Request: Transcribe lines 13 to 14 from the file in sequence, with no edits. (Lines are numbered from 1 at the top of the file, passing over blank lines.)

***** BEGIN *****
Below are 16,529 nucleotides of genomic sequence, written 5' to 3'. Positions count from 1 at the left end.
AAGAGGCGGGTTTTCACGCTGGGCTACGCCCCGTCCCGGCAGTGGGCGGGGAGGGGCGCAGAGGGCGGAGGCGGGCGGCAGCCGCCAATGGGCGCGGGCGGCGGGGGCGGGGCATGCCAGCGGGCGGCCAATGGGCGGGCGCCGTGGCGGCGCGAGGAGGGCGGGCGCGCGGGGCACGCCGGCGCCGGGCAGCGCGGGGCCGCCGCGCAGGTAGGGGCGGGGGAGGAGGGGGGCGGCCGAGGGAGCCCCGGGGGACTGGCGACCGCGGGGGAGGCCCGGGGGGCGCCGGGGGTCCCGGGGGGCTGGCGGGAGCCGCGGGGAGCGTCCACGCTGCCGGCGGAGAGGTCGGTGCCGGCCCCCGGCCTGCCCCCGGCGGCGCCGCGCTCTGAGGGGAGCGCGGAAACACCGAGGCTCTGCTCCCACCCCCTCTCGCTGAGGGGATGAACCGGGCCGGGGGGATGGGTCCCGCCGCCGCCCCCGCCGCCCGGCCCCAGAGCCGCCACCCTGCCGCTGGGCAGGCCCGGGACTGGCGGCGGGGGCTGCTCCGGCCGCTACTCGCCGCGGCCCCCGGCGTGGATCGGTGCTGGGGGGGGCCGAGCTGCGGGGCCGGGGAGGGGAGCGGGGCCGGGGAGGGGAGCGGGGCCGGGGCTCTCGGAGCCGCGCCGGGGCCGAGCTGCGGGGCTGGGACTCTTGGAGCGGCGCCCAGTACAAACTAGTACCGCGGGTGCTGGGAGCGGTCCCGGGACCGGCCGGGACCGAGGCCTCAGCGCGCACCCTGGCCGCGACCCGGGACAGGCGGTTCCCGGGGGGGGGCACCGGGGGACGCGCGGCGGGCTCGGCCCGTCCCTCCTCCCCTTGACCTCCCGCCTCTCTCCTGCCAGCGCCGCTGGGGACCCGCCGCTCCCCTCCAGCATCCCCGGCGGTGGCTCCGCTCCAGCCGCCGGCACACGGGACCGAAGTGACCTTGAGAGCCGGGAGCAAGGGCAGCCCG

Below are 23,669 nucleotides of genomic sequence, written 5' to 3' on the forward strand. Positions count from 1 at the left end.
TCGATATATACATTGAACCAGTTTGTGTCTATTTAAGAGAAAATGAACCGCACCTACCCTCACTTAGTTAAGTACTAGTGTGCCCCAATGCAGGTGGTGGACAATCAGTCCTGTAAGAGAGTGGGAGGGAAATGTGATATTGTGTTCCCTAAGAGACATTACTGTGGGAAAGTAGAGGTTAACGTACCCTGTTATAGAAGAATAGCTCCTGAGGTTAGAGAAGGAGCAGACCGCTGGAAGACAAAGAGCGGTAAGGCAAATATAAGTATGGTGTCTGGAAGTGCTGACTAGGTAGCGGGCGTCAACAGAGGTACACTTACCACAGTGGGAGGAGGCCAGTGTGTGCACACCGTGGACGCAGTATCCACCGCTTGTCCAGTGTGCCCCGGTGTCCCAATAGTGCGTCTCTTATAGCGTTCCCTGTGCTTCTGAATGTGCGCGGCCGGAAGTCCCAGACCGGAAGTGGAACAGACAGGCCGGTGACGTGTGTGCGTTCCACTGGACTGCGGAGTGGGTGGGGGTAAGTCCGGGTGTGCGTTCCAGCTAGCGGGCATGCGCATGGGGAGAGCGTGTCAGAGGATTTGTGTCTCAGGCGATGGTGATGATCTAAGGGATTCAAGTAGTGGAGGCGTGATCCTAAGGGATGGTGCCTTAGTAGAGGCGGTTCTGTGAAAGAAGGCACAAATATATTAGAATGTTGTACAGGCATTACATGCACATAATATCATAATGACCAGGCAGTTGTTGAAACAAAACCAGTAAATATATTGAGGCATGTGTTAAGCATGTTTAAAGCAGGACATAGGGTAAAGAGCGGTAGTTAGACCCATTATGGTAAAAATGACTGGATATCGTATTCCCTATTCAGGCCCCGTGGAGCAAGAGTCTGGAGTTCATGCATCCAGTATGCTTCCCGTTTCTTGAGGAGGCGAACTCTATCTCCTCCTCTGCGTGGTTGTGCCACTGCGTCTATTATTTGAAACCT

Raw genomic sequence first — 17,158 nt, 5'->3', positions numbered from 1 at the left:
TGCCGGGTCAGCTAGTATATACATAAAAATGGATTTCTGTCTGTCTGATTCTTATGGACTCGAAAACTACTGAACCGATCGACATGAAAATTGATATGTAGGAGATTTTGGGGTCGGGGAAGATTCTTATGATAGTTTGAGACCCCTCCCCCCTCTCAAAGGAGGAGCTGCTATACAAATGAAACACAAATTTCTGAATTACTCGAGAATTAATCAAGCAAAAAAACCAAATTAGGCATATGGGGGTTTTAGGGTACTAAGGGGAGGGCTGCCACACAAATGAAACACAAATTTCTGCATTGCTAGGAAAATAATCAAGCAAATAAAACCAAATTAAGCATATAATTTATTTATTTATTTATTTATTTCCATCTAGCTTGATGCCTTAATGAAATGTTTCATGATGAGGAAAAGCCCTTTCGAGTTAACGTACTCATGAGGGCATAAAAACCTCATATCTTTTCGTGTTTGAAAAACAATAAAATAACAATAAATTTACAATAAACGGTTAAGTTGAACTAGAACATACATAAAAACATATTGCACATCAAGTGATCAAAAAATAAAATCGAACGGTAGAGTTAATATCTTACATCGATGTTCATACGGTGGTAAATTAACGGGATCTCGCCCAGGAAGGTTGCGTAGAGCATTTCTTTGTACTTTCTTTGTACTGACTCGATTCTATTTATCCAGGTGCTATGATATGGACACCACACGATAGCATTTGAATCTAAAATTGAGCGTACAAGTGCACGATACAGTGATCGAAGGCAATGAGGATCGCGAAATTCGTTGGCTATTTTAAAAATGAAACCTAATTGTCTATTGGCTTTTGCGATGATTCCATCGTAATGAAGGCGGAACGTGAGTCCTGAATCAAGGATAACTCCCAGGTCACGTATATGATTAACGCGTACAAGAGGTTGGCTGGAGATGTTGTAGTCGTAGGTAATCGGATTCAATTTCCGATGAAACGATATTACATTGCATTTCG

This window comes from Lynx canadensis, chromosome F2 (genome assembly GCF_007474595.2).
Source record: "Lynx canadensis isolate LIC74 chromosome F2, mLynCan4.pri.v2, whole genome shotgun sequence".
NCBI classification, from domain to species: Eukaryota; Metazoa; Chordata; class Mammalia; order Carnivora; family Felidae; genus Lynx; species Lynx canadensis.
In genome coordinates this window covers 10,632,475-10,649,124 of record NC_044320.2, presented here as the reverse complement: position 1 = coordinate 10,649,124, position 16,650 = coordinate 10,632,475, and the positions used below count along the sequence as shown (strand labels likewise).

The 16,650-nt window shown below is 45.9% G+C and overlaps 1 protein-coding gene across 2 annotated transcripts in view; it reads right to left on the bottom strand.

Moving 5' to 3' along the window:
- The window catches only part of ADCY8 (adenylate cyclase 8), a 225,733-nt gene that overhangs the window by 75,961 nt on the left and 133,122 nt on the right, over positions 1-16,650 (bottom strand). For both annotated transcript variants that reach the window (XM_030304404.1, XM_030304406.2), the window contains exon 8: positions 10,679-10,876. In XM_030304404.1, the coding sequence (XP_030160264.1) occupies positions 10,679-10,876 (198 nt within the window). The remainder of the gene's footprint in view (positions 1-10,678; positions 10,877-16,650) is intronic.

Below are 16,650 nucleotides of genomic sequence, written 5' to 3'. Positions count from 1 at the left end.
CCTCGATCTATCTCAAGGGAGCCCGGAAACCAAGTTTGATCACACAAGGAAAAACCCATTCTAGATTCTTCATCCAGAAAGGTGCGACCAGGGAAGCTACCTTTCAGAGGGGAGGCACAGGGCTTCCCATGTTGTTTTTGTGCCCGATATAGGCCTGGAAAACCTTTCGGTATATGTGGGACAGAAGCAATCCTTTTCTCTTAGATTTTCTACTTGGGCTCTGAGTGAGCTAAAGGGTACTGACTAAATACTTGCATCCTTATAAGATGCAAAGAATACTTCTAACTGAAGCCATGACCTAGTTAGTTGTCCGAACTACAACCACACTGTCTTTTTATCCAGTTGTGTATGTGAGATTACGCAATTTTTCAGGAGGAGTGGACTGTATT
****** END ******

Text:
- The window catches only part of ADCY8 (adenylate cyclase 8), a 225,733-nt gene that overhangs the window by 75,961 nt on the left and 133,122 nt on the right, over positions 1-16,650 (bottom strand). For both annotated transcript variants that reach the window (XM_030304404.1, XM_030304406.2), the window contains exon 8: positions 10,679-10,876. In XM_030304404.1, the coding sequence (XP_030160264.1) occupies positions 10,679-10,876 (198 nt within the window). The remainder of the gene's footprint in view (positions 1-10,678; positions 10,877-16,650) is intronic.

Below are 16,650 nucleotides of genomic sequence, written 5' to 3'. Positions count from 1 at the left end.